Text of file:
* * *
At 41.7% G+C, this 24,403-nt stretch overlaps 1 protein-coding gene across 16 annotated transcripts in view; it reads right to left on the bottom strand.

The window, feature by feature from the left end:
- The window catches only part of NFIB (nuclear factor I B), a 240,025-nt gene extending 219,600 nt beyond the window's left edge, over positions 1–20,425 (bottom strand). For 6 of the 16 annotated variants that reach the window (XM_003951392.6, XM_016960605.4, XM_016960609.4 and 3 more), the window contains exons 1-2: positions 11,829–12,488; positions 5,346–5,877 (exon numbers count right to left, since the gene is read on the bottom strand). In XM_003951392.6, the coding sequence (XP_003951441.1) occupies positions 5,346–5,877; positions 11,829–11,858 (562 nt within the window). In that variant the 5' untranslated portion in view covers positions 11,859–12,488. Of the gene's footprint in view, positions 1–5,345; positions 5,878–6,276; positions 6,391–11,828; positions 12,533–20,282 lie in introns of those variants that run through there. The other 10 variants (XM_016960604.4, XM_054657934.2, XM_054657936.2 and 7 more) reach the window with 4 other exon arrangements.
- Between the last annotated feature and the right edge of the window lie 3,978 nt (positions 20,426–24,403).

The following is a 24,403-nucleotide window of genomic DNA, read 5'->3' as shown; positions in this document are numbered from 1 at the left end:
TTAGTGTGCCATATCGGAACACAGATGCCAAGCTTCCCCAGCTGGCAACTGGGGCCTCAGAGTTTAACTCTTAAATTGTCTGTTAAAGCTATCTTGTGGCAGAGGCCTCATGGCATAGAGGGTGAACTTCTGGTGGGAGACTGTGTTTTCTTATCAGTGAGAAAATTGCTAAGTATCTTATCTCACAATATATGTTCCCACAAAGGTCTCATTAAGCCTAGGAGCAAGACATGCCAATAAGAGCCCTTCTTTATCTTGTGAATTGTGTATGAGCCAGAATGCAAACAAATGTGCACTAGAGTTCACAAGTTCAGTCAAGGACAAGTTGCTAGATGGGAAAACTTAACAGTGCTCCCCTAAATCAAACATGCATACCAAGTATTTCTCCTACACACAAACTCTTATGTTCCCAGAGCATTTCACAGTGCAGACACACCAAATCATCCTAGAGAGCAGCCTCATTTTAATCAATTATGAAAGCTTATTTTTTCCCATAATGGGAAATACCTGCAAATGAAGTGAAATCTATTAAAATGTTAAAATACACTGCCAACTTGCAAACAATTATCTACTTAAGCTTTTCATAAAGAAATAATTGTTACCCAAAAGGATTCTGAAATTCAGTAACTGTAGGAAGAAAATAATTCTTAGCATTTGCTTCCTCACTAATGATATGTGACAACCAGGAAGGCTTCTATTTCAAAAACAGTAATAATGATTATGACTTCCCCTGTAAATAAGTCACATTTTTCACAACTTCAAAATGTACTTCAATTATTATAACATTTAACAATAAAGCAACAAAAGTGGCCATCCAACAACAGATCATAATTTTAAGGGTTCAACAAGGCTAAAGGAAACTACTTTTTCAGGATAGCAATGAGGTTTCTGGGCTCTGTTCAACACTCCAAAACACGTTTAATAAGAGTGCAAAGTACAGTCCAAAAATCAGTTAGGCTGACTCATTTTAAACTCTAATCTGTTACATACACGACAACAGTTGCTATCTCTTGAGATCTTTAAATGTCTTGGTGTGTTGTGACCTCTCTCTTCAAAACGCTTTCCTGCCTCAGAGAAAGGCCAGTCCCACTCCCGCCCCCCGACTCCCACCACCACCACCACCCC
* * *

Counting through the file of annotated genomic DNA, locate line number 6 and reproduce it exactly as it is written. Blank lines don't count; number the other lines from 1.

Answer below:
TTAGTGTGCCATATCGGAACACAGATGCCAAGCTTCCCCAGCTGGCAACTGGGGCCTCAGAGTTTAACTCTTAAATTGTCTGTTAAAGCTATCTTGTGGCAGAGGCCTCATGGCATAGAGGGTGAACTTCTGGTGGGAGACTGTGTTTTCTTATCAGTGAGAAAATTGCTAAGTATCTTATCTCACAATATATGTTCCCACAAAGGTCTCATTAAGCCTAGGAGCAAGACATGCCAATAAGAGCCCTTCTTTATCTTGTGAATTGTGTATGAGCCAGAATGCAAACAAATGTGCACTAGAGTTCACAAGTTCAGTCAAGGACAAGTTGCTAGATGGGAAAACTTAACAGTGCTCCCCTAAATCAAACATGCATACCAAGTATTTCTCCTACACACAAACTCTTATGTTCCCAGAGCATTTCACAGTGCAGACACACCAAATCATCCTAGAGAGCAGCCTCATTTTAATCAATTATGAAAGCTTATTTTTTCCCATAATGGGAAATACCTGCAAATGAAGTGAAATCTATTAAAATGTTAAAATACACTGCCAACTTGCAAACAATTATCTACTTAAGCTTTTCATAAAGAAATAATTGTTACCCAAAAGGATTCTGAAATTCAGTAACTGTAGGAAGAAAATAATTCTTAGCATTTGCTTCCTCACTAATGATATGTGACAACCAGGAAGGCTTCTATTTCAAAAACAGTAATAATGATTATGACTTCCCCTGTAAATAAGTCACATTTTTCACAACTTCAAAATGTACTTCAATTATTATAACATTTAACAATAAAGCAACAAAAGTGGCCATCCAACAACAGATCATAATTTTAAGGGTTCAACAAGGCTAAAGGAAACTACTTTTTCAGGATAGCAATGAGGTTTCTGGGCTCTGTTCAACACTCCAAAACACGTTTAATAAGAGTGCAAAGTACAGTCCAAAAATCAGTTAGGCTGACTCATTTTAAACTCTAATCTGTTACATACACGACAACAGTTGCTATCTCTTGAGATCTTTAAATGTCTTGGTGTGTTGTGACCTCTCTCTTCAAAACGCTTTCCTGCCTCAGAGAAAGGCCAGTCCCACTCCCGCCCCCCGACTCCCACCACCACCACCACCCC